Thursday, February 2, 2023

For Safe Sleep Awareness Month CHKD is reminding parents to follow the ABCs

(Southside Daily/Courtesy of Pixabay)
(WYDaily/Courtesy of Pixabay)

There’s nothing easy about the crying, sleepless nights, diapers, and all that encompasses becoming a new parent to an infant.

That’s why health professionals at the Children’s Hospital of The King’s Daughters have simplified safe sleeping practices or measures that are in a new parents’ control and could prevent sleep-related infant deaths caused by accidental suffocation or strangulation.

Parents just have to follow the ABCs — Alone. On their backs. In a Crib.

“There are some things in pediatrics that are heartbreaking that we cannot change but this is something we can really make a great impact on,” said Dr. Suzanne Brixey, a general pediatrician at CHKD’s General Booth Pediatrics.

Babies in the first four months of life are at the highest risk, Brixey said, which is why new parents regularly hear about safe-sleeping practices at their baby’s check-up appointments, in maternity wards right after birth, and even throughout pregnancy at their obstetrician’s office.

During Safe Sleep Awareness Month, Brixey said it’s important to take the opportunity to bring parents, the community, and pediatricians together to talk about the issue with a significance that is sometimes overlooked.

“We have incredible evidence now that supports putting a child on their back to sleep for every sleep will dramatically reduce the risk of sudden infant death syndrome and the rates for sudden infant death syndrome have plummeted just as a result of that single move,” she said.

Although rates of infant deaths with causes that couldn’t “be explained after a case investigation,” or SIDS, have decreased, 30 babies still died in 2018 from “sleep underlying cause of death” in Hampton Roads, Brixey said.

And, from 2008 to 2018 the Virginia Department of Health reported 277 infants died from sleep-related causes.

To move the issue forward, the hospital connects with its community partner, Sleeptight Hampton Roads, which travels the region ensuring hotels and other lodging businesses have the message about safe sleep and are providing appropriate portable travel cribs that comply with the standards.

The evidence shows putting babies to sleep on a firm crib mattress with no other bedding or soft objects, using an approved bedside sleeper, and breastfeeding also reduces the risk of SIDS or suffocation, Brixeys said.

Allowing a child to nap with a pacifier until about six months old also reduces the risk as long as it’s not attached to a stuffed animal or to the child’s clothes with any strings which could cause risks of choking or suffocation.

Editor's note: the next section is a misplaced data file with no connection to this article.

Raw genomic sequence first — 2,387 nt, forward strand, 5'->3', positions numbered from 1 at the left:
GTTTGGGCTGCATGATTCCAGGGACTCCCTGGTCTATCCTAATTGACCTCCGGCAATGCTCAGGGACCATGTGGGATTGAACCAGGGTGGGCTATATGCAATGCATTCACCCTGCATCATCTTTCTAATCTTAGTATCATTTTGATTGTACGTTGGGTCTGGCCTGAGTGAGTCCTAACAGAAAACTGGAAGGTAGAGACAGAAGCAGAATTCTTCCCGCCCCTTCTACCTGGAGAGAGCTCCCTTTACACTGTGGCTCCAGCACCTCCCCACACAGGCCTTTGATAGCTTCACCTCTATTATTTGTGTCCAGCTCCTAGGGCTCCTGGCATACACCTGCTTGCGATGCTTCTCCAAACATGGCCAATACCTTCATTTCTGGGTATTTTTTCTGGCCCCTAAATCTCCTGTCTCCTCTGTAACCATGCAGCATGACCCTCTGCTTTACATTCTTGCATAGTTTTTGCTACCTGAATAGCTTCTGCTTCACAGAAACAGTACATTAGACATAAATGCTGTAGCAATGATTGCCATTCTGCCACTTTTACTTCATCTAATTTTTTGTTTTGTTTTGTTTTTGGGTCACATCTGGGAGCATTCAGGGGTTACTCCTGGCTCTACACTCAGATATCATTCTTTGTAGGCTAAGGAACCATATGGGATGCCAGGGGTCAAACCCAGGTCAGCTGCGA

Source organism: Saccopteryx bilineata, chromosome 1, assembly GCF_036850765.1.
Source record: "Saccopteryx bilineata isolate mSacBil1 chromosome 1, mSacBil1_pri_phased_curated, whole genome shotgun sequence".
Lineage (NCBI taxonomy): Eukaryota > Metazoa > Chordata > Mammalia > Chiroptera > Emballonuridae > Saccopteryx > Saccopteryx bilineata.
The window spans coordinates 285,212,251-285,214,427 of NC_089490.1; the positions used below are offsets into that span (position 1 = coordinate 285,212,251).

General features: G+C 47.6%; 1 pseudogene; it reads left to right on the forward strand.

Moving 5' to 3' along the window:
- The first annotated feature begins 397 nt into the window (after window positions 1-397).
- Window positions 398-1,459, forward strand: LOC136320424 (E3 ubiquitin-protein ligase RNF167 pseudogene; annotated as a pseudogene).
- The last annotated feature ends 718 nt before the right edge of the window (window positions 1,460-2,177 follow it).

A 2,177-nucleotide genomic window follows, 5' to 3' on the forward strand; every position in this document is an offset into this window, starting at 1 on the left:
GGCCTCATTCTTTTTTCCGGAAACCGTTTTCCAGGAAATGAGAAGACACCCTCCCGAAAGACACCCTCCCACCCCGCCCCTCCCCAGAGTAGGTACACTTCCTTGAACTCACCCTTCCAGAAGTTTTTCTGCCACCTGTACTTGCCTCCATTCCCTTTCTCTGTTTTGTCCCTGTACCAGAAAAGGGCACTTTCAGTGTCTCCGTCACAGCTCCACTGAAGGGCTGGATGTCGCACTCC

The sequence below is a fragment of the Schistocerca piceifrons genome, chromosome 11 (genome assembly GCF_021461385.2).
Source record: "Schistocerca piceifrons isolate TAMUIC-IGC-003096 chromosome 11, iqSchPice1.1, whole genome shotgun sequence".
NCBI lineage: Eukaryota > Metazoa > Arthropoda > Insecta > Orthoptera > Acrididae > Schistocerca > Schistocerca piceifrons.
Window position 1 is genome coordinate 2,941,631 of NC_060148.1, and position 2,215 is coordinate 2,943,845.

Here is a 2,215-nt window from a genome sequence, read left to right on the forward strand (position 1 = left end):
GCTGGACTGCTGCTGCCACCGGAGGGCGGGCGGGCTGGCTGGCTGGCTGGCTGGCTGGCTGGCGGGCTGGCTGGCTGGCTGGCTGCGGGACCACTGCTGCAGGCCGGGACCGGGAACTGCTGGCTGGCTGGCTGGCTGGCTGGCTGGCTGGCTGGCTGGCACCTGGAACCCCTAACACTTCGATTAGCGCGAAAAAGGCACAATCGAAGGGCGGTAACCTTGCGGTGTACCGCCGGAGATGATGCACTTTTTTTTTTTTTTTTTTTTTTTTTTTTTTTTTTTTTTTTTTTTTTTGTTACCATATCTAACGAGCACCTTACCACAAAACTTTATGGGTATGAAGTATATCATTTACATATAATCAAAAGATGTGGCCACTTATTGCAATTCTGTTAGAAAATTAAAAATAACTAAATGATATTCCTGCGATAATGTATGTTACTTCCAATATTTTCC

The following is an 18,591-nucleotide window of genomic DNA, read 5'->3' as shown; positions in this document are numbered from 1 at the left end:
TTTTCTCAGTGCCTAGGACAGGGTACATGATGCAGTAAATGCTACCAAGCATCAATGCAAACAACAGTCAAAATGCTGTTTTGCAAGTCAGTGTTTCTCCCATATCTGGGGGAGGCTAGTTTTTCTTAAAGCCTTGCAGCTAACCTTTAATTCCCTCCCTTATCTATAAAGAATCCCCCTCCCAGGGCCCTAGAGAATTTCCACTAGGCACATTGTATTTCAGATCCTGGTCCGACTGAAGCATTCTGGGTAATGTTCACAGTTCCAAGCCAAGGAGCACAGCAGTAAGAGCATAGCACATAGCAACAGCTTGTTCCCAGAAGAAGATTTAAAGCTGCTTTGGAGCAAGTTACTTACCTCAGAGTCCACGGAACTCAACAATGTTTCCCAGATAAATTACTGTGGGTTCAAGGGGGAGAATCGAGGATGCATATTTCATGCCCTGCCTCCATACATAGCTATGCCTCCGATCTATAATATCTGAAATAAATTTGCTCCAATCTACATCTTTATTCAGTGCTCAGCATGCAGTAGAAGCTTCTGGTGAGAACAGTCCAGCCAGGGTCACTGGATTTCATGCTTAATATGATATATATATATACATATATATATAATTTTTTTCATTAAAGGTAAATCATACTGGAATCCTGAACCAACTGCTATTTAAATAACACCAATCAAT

“Maternal smoking during pregnancy and smoke in the baby’s environment after birth remain major risk factors for SIDS so we work really closely with families to remove some of that exposure,” she said.

As medical professionals, Brixey said they understand raising an infant is both challenging and exhausting and aren’t judging when they ask questions for the purpose of helping parents do all they can to change habits that could lead to the devastating loss of an infant.

“We know it is difficult to be up at 3 a.m. trying to feed this baby and making sure you put them back in a safe place in the middle of the night,” she said. “We don’t want to scare families but really want to say we know this is tough but we have the resources and are here to help support you.”

Click here for more information about safe sleep and sleep-related infant deaths, and click here to learn how you can donate gently-loved and approved portable travel cribs to Sleeptight Hampton Roads.

John Mangalonzo
John Mangalonzohttp://wydaily.com
John Mangalonzo (john@localdailymedia.com) is the managing editor of Local Voice Media’s Virginia papers – WYDaily (Williamsburg), Southside Daily (Virginia Beach) and HNNDaily (Hampton-Newport News). Before coming to Local Voice, John was the senior content editor of The Bellingham Herald, a McClatchy newspaper in Washington state. Previously, he served as city editor/content strategist for USA Today Network newsrooms in St. George and Cedar City, Utah. John started his professional journalism career shortly after graduating from Lyceum of The Philippines University in 1990. As a rookie reporter for a national newspaper in Manila that year, John was assigned to cover four of the most dangerous cities in Metro Manila. Later that year, John was transferred to cover the Philippine National Police and Armed Forces of the Philippines. He spent the latter part of 1990 to early 1992 embedded with troopers in the southern Philippines as they fought with communist rebels and Muslim extremists. His U.S. journalism career includes reporting and editing stints for newspapers and other media outlets in New York City, California, Texas, Iowa, Utah, Colorado and Washington state.

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